From HousingWiki

SB 423 is a major piece of California housing legislation passed in the 2023-24 session. It mostly extends the period that SB 35 (passed in 2017) is in effect for, as well as modifying it somewhat.


SB 35 created an alternative process for projects to receive entitlements. Instead of having to go through discretionary review, qualifying projects could apply for a ministerial process. This bill, signed in 2017, was set to expire in 2026. Extending SB 35, which by 2023 had experienced modest success in producing housing, was a major motivation for passing SB 423.

Another motivation was expanding the number of projects using the streamlined process. SB thus far had mostly been used by 100% affordable projects, with 97 of 156 projects using the process between 2018 and 2021 being at least 95% affordable[1]. Policy writers suspected that this was largely due to skilled and trained labor requirements in SB 35. 100% affordable projects generally had grants that required them to have a skilled and trained workforce anyways, so there was generally no extra effort to apply for the bill. Mixed income projects on the other hand generally didn't meet the state's definition of skilled and trained, and thus often didn't use the SB 35 process.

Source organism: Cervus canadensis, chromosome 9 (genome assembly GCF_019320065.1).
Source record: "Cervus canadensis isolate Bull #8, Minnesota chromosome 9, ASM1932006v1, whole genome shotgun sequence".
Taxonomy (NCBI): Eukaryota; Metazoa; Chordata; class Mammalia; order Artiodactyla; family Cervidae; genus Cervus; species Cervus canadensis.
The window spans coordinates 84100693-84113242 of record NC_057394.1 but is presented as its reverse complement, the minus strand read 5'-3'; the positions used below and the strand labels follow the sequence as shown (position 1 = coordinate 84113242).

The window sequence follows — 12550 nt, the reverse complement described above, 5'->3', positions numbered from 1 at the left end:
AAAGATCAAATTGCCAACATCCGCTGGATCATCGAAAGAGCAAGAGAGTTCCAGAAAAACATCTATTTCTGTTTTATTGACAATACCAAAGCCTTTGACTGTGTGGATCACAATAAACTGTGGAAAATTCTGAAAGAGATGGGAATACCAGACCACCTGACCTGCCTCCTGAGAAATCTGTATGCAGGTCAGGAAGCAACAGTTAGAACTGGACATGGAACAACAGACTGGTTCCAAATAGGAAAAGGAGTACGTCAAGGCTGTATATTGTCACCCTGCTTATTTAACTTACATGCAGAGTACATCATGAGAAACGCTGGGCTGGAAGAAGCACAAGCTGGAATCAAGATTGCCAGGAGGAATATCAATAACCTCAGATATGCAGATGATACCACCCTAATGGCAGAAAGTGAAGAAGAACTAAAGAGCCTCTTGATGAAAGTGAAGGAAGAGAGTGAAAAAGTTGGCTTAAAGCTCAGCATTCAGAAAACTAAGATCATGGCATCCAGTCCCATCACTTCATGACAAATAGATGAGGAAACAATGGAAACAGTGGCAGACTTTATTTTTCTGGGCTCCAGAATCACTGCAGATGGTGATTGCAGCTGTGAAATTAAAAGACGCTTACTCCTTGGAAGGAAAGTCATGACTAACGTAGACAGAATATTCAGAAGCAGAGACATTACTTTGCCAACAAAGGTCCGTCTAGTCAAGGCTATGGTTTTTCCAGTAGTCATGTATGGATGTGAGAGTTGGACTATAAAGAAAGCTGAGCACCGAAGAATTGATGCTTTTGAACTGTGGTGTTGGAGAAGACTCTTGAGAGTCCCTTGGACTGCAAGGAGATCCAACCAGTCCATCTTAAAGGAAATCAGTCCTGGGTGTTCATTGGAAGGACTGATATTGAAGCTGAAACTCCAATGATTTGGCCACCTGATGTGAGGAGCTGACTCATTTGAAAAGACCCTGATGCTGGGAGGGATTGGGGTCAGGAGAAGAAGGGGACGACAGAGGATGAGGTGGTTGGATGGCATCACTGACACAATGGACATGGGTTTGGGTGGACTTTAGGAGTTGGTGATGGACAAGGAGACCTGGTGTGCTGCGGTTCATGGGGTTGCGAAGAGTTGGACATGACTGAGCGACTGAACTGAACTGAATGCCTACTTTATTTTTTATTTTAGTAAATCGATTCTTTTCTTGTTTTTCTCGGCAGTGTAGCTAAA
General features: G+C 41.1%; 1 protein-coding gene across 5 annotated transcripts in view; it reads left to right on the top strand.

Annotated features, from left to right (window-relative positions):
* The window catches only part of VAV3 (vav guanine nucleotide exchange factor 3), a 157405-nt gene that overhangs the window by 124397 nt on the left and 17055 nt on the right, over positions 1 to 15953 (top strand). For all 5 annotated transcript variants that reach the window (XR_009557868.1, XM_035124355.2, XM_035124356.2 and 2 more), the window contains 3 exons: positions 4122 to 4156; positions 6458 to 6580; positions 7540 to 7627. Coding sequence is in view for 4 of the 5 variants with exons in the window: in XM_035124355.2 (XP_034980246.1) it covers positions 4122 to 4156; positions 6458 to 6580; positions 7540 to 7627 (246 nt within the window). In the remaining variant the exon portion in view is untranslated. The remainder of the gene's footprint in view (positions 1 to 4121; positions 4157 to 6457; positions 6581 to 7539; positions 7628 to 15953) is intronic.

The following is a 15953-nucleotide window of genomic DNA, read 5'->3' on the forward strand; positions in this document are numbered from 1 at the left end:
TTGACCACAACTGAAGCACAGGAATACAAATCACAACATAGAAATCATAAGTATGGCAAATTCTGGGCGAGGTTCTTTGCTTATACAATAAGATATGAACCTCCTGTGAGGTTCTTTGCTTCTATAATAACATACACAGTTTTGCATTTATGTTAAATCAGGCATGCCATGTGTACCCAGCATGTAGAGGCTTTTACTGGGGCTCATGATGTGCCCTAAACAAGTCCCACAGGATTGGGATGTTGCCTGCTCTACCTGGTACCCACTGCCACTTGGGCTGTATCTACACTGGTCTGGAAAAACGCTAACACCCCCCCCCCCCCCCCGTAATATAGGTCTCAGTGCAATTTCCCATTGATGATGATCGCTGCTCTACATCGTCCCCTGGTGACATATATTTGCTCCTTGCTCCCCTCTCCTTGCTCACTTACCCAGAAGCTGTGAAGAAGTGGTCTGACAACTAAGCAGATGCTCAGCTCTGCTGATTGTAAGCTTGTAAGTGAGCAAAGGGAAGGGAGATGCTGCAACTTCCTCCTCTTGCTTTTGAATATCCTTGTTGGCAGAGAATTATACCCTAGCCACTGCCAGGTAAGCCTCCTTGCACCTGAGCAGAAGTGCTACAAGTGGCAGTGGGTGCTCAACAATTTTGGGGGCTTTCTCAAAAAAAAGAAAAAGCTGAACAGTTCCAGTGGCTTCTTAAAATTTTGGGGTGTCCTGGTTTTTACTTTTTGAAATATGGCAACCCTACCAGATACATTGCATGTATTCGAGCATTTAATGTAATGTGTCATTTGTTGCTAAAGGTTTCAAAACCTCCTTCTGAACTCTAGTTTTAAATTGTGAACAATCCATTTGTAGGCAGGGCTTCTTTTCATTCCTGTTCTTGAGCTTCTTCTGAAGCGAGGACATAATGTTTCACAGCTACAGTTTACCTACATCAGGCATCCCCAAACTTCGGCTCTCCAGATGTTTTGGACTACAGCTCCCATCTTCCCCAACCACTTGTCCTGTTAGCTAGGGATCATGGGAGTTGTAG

Bill contents

  • SB 35 is extended to 2036.
  • Loosened labor requirements for projects to qualify. Under SB 35, projects needed to use a skilled and trained workforce, which is a specific term that generally entails union labor. SB 423 removes this requirement, and replaces it with a prevailing wage requirement. This states that SB 35 projects must pay prevailing wage to workers, which is a rate generally negotiated by unions, but does not need to hire union workers in cases where they cannot locate enough for the project.